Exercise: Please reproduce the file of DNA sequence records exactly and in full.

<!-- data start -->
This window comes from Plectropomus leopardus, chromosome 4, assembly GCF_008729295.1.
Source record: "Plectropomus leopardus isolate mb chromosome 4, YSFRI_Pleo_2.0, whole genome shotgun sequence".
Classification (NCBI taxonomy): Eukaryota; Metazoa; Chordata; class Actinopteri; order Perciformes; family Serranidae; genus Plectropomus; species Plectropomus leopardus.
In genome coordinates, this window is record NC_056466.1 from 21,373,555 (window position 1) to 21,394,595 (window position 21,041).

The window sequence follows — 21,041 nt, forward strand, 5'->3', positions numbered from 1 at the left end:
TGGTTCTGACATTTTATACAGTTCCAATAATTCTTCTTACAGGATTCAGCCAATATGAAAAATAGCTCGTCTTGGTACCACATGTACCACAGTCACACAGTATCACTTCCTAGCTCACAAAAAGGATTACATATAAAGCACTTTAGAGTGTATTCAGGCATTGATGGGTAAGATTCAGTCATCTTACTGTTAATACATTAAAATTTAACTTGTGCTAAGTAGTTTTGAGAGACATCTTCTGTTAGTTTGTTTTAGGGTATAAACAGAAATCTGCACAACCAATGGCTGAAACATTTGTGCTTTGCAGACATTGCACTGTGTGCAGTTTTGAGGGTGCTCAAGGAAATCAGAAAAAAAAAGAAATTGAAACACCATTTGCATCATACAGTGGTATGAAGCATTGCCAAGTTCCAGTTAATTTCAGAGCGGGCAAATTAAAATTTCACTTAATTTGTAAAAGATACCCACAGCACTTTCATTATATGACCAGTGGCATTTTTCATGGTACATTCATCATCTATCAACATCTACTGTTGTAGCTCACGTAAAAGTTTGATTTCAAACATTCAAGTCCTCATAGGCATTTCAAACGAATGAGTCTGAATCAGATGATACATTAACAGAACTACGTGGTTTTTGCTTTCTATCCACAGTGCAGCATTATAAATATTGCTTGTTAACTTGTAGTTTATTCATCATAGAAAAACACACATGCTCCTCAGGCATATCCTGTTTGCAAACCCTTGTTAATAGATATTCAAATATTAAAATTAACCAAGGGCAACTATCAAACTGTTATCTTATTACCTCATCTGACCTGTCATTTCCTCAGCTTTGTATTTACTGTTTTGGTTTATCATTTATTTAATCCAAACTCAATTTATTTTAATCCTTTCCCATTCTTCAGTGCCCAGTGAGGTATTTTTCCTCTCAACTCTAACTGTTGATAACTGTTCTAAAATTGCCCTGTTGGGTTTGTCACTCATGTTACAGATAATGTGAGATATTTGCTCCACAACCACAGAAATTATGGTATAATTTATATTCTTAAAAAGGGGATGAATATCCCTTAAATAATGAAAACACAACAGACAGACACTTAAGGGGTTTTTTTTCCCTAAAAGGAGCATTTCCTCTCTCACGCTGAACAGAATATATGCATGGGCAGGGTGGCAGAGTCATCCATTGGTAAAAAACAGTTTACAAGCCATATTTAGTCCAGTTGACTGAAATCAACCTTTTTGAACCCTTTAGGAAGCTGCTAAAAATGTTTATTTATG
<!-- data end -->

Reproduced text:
This window comes from Plectropomus leopardus, chromosome 4, assembly GCF_008729295.1.
Source record: "Plectropomus leopardus isolate mb chromosome 4, YSFRI_Pleo_2.0, whole genome shotgun sequence".
Classification (NCBI taxonomy): Eukaryota; Metazoa; Chordata; class Actinopteri; order Perciformes; family Serranidae; genus Plectropomus; species Plectropomus leopardus.
In genome coordinates, this window is record NC_056466.1 from 21,373,555 (window position 1) to 21,394,595 (window position 21,041).

The window sequence follows — 21,041 nt, forward strand, 5'->3', positions numbered from 1 at the left end:
TGGTTCTGACATTTTATACAGTTCCAATAATTCTTCTTACAGGATTCAGCCAATATGAAAAATAGCTCGTCTTGGTACCACATGTACCACAGTCACACAGTATCACTTCCTAGCTCACAAAAAGGATTACATATAAAGCACTTTAGAGTGTATTCAGGCATTGATGGGTAAGATTCAGTCATCTTACTGTTAATACATTAAAATTTAACTTGTGCTAAGTAGTTTTGAGAGACATCTTCTGTTAGTTTGTTTTAGGGTATAAACAGAAATCTGCACAACCAATGGCTGAAACATTTGTGCTTTGCAGACATTGCACTGTGTGCAGTTTTGAGGGTGCTCAAGGAAATCAGAAAAAAAAAGAAATTGAAACACCATTTGCATCATACAGTGGTATGAAGCATTGCCAAGTTCCAGTTAATTTCAGAGCGGGCAAATTAAAATTTCACTTAATTTGTAAAAGATACCCACAGCACTTTCATTATATGACCAGTGGCATTTTTCATGGTACATTCATCATCTATCAACATCTACTGTTGTAGCTCACGTAAAAGTTTGATTTCAAACATTCAAGTCCTCATAGGCATTTCAAACGAATGAGTCTGAATCAGATGATACATTAACAGAACTACGTGGTTTTTGCTTTCTATCCACAGTGCAGCATTATAAATATTGCTTGTTAACTTGTAGTTTATTCATCATAGAAAAACACACATGCTCCTCAGGCATATCCTGTTTGCAAACCCTTGTTAATAGATATTCAAATATTAAAATTAACCAAGGGCAACTATCAAACTGTTATCTTATTACCTCATCTGACCTGTCATTTCCTCAGCTTTGTATTTACTGTTTTGGTTTATCATTTATTTAATCCAAACTCAATTTATTTTAATCCTTTCCCATTCTTCAGTGCCCAGTGAGGTATTTTTCCTCTCAACTCTAACTGTTGATAACTGTTCTAAAATTGCCCTGTTGGGTTTGTCACTCATGTTACAGATAATGTGAGATATTTGCTCCACAACCACAGAAATTATGGTATAATTTATATTCTTAAAAAGGGGATGAATATCCCTTAAATAATGAAAACACAACAGACAGACACTTAAGGGGTTTTTTTTCCCTAAAAGGAGCATTTCCTCTCTCACGCTGAACAGAATATATGCATGGGCAGGGTGGCAGAGTCATCCATTGGTAAAAAACAGTTTACAAGCCATATTTAGTCCAGTTGACTGAAATCAACCTTTTTGAACCCTTTAGGAAGCTGCTAAAAATGTTTATTTATG